One of the most compelling uses of a quantum computer is to find approximate solutions to the Schrodinger equation. Such ab initio or first-principles calculations form an important part of the computational chemistry tool-kit and are used to understand features of large molecules such as the active site of an enzyme in a chemical reaction or are coupled with molecular mechanics to guide the design of better drugs.
Riverlane's paper, “Accelerated Variational Quantum Eigensolver“, has just been accepted for publication in the leading journal for quantum algorithms, Physical Review Letters. It demonstrates a new method for accelerating the variational quantum eigensolver (VQE) algorithm that underlies all current work in quantum chemistry.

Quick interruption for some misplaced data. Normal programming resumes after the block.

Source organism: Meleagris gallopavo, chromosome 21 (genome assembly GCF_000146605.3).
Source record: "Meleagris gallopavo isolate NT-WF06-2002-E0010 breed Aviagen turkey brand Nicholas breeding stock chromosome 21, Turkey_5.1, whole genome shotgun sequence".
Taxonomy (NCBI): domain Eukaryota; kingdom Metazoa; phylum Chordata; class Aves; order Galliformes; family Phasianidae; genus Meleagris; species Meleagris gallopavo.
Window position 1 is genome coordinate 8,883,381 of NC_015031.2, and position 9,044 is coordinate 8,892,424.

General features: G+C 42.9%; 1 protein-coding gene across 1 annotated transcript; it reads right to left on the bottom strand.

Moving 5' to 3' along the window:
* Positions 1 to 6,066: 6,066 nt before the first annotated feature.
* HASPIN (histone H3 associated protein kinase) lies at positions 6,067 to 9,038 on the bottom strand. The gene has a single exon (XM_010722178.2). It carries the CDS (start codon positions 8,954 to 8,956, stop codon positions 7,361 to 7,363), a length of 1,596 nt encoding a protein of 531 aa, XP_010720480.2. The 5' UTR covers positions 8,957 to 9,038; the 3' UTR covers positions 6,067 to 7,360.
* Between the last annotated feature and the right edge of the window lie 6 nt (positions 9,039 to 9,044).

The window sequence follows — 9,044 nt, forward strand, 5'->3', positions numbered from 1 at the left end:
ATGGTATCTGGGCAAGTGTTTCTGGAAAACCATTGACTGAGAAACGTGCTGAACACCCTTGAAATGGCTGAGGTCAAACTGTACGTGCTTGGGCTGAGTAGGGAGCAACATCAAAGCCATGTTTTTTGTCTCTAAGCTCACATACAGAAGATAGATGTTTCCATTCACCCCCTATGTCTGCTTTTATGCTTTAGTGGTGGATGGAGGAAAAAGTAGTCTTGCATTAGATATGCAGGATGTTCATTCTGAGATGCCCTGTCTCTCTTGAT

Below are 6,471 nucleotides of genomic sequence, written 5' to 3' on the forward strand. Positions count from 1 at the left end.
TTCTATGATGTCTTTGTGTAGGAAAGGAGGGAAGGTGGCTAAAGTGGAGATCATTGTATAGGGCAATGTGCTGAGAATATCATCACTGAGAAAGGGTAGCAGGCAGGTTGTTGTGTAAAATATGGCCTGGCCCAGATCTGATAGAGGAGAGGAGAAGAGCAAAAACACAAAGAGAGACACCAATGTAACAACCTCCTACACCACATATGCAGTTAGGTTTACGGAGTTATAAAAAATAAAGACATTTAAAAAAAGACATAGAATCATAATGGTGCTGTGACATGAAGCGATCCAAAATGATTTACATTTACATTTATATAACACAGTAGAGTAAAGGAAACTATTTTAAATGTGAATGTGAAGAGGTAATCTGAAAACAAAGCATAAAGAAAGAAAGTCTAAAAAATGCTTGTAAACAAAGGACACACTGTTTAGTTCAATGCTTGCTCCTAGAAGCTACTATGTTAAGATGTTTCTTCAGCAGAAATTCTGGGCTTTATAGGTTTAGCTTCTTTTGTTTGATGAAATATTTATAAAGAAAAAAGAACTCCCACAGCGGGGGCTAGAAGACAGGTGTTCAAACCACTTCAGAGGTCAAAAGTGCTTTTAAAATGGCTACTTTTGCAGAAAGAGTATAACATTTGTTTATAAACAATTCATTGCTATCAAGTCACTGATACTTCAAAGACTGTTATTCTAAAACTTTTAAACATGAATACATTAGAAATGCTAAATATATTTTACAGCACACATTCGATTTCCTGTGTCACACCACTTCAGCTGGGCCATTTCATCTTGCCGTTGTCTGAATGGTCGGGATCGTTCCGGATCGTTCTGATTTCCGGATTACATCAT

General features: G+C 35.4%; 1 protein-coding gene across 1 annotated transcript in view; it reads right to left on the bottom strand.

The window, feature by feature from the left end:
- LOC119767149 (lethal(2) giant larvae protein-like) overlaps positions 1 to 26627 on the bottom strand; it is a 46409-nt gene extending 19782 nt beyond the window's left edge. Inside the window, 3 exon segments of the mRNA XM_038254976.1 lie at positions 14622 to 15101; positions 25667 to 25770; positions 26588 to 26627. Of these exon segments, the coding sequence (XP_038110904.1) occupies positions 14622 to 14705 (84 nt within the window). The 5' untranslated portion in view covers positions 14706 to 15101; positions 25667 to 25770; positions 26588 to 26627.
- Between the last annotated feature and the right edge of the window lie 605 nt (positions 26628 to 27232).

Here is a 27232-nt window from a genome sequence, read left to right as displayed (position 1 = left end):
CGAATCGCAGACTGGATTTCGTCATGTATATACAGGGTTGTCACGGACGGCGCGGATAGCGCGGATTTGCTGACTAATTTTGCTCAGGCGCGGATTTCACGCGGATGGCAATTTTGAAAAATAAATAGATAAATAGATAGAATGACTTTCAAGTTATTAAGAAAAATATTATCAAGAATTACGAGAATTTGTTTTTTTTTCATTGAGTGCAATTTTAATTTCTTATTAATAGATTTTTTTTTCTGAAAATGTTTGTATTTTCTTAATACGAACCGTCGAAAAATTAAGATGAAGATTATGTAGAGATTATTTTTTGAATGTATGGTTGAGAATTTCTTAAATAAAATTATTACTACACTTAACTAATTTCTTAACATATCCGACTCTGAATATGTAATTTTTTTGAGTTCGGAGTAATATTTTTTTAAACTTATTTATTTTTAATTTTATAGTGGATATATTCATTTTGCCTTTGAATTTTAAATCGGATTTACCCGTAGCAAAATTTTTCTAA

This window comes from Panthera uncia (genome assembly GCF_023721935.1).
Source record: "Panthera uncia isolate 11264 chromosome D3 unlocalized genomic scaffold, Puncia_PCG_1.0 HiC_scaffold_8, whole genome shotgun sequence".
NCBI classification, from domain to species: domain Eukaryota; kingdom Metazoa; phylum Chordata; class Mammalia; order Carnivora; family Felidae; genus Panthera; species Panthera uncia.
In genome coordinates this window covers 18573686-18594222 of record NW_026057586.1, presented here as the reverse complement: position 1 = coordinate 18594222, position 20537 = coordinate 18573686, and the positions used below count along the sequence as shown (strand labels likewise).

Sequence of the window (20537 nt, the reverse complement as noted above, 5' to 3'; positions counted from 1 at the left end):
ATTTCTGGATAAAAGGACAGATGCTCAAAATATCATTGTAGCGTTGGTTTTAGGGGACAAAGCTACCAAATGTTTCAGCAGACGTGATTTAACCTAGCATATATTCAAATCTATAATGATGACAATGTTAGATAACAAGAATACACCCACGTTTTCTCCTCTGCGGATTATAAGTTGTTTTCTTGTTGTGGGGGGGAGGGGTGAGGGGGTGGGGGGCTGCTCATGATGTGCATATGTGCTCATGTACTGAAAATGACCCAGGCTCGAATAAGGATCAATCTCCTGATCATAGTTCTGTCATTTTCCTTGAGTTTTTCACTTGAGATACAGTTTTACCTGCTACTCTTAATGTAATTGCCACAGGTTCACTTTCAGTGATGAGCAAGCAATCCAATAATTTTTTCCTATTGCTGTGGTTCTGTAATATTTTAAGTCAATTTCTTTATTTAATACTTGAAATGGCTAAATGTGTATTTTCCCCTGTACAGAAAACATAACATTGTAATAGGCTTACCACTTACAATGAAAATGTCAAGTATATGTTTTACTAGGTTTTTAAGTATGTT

The VQE algorithm uses circuits that grow slowly with the problem size. This makes it very attractive for near term uses on noisy quantum computers as the program is able to finish within the time limit set by the hardware. But as coherence times improve there is an opportunity to perform additional quantum computing to refine the result and decrease the total runtime of VQE. Acccelerated-VQE takes advantage of this and offers a scalable speed-up, now and in the future.
Steve Brierley, CEO, commented “I’m extremely proud of Oscar and Daochen – this was their first paper and having that published in PRL is a big deal. The result means as quantum computers continue to scale up, our software just gets faster!”